Helena Eisenhart had lined up her career plans and was readying herself for a productive spring.
The 27-year-old fashion designer had just been promoted to a full-time assistant job at a womenswear brand, and as money started to trickle into her bank account, Eisenhart planned to spend nights and weekends stitching her personal collection together.
Then, the pandemic happened. Eisenhart’s company laid its staff off on March 19, and the next day, looking at her clothing sketches, she realized something.
“I was like, ‘Oh, I don’t need to make this collection. This collection is really for nobody except for myself and doesn’t really help anyone,’” said Eisenhart, who lives in Bushwick. “It just seemed selfish and frivolous to even do it anymore, as much as I wanted to.”
So, she began making masks.
Eisenhart is part of a legion of Brooklyn residents who are scrounging cotton fabric from t-shirts and scraps to be cut, measured and sewn into face masks for delivery and healthcare workers as the coronavirus tears through New York.
Since the pandemic’s beginning, the and the have advised the public against wearing masks unless they are sick, mainly to conserve protective wear for healthcare workers.
While , New York continues to face a .
The CDC has stated that homemade masks are acceptable only as a “,” but with the recommended N95 masks next to impossible to purchase, nurses and doctors across Brooklyn have few alternatives. Some hospital workers in Southern Brooklyn have said they are allotted , and Mayor Bill de Blasio said yesterday the city will need .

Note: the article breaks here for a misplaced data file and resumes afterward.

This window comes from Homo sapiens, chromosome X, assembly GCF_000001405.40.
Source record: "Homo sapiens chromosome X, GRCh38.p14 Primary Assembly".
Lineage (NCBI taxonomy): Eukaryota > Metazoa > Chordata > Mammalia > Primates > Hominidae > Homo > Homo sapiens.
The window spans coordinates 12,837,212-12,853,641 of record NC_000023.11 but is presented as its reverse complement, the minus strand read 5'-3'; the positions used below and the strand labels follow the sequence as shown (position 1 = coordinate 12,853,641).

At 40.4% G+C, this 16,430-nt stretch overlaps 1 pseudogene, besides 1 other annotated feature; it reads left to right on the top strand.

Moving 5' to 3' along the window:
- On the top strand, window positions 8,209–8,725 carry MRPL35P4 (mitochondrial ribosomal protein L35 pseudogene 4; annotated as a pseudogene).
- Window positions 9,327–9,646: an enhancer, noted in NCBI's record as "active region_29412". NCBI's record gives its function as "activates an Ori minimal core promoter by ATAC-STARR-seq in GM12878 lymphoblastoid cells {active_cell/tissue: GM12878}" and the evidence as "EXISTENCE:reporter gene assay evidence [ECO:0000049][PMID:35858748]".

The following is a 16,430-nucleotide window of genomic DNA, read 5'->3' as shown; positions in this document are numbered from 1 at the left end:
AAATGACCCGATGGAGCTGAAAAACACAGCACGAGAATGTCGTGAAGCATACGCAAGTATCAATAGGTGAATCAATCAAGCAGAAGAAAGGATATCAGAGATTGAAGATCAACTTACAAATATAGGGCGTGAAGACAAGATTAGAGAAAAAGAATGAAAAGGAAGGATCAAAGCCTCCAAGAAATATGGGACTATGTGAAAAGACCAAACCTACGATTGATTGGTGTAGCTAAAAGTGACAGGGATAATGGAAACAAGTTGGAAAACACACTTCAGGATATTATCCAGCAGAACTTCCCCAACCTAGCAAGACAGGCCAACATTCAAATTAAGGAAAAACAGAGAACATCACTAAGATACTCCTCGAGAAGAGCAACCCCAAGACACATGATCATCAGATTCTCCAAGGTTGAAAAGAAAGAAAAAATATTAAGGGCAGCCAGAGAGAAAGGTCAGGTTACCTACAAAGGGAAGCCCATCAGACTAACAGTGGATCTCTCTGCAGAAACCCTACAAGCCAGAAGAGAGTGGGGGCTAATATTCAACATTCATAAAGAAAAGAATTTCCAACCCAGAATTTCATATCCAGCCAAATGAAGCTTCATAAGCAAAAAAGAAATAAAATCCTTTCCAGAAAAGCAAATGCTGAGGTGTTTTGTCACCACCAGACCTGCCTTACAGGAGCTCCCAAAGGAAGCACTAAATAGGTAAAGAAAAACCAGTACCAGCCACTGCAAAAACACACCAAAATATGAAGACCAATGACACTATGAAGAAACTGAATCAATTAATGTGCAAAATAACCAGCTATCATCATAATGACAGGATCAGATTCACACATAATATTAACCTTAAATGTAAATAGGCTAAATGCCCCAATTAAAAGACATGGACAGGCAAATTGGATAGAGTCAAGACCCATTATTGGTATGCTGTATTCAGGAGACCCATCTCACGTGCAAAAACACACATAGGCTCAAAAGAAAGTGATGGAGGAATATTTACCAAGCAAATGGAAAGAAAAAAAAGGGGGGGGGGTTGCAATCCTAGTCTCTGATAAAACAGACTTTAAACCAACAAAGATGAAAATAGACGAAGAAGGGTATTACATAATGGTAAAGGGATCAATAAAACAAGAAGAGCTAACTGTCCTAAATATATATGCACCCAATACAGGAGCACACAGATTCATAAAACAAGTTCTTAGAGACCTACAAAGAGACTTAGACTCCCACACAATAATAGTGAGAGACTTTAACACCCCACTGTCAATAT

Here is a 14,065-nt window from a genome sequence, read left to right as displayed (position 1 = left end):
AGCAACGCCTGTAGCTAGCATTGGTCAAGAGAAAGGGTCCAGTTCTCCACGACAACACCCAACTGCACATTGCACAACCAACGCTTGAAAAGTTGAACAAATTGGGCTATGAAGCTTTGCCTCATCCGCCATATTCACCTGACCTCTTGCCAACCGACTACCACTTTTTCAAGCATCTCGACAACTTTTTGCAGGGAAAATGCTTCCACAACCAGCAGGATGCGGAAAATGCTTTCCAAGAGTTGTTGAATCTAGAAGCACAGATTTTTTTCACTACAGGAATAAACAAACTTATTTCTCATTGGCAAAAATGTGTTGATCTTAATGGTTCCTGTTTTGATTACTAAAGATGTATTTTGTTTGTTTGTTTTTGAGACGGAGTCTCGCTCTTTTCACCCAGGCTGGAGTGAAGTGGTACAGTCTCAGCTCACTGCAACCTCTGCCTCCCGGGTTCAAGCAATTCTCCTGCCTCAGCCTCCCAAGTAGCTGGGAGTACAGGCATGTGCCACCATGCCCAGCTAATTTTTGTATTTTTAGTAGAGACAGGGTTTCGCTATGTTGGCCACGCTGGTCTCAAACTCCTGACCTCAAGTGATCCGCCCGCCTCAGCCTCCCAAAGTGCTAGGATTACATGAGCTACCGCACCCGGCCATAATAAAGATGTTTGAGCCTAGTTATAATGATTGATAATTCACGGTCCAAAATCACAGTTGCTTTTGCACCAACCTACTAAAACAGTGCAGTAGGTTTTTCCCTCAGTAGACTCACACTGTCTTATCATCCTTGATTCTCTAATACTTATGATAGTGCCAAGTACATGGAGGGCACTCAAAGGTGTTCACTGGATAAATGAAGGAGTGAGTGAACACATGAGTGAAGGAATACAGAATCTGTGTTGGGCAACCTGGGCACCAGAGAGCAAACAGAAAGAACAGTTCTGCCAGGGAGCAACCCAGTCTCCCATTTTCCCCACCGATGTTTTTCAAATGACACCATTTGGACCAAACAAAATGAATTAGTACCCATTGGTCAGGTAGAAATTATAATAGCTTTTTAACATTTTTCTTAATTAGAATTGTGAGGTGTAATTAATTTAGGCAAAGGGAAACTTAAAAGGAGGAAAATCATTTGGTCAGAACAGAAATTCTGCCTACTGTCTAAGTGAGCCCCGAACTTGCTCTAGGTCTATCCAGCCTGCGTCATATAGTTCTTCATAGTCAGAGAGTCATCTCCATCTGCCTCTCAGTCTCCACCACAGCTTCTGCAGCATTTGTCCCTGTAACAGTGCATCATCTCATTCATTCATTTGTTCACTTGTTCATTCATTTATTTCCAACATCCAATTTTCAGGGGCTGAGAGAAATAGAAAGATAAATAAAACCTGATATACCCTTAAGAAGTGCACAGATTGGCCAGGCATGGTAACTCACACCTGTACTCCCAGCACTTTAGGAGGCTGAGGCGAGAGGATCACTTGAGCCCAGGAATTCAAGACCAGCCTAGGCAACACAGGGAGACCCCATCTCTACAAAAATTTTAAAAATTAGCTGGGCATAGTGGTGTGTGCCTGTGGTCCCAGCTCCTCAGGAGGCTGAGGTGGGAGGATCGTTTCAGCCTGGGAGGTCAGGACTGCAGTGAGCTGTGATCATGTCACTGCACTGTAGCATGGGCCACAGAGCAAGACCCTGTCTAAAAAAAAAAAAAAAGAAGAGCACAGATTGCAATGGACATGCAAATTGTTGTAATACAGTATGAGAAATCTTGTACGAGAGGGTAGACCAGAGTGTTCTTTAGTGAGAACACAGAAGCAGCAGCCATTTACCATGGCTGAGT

Fabric masks don’t form an airtight seal around the face like commercial N95 masks. Still, studies have shown that a layer of cotton offers better protection than nothing, so crafty people like Eisenhart are stepping up to make the next-best thing.
Eisenhart collects her own fabric to make and distribute homemade masks at a small scale to neighbors, while other mask-makers have formed networks, with roles divided between delivery, cutting and sewing duties.
At the center of one such mask-making army is Josana Blue, an artist and curator who’s lived in Bushwick for 14 years.
When Blue was asked by a friend on March 19 to make masks for nurses at Wyckoff Heights Medical Center, she said she jumped at the opportunity.
“I didn’t think anything of it,” said Blue, who taught herself to sew when she was a teenager, tailoring hand-me-downs from her four older brothers.
She read tips on what fabrics to use online from a woman making masks in Colorado and acquired a pattern from a friend who designs masks for fashion brands. After finishing her first order of 30 masks, she started a Facebook group, “Josi and the Riveters,” and began enlisting others to help through social media.
Within a week, Blue was at the center of a mask-making beehive.
“My phone just rings off the hook now. It’s very overwhelming,” said Blue, who’s recruited over 70 people to help through Facebook.
As an intermediary, she acts as a go-between for supply messengers, leads a troop of seamstresses and tailors, and assembles fabric bundles for prospective volunteers across Bushwick, handing the bundles off herself in front of her apartment while wearing a mask and gloves, or deploying them through cyclists in the neighborhood.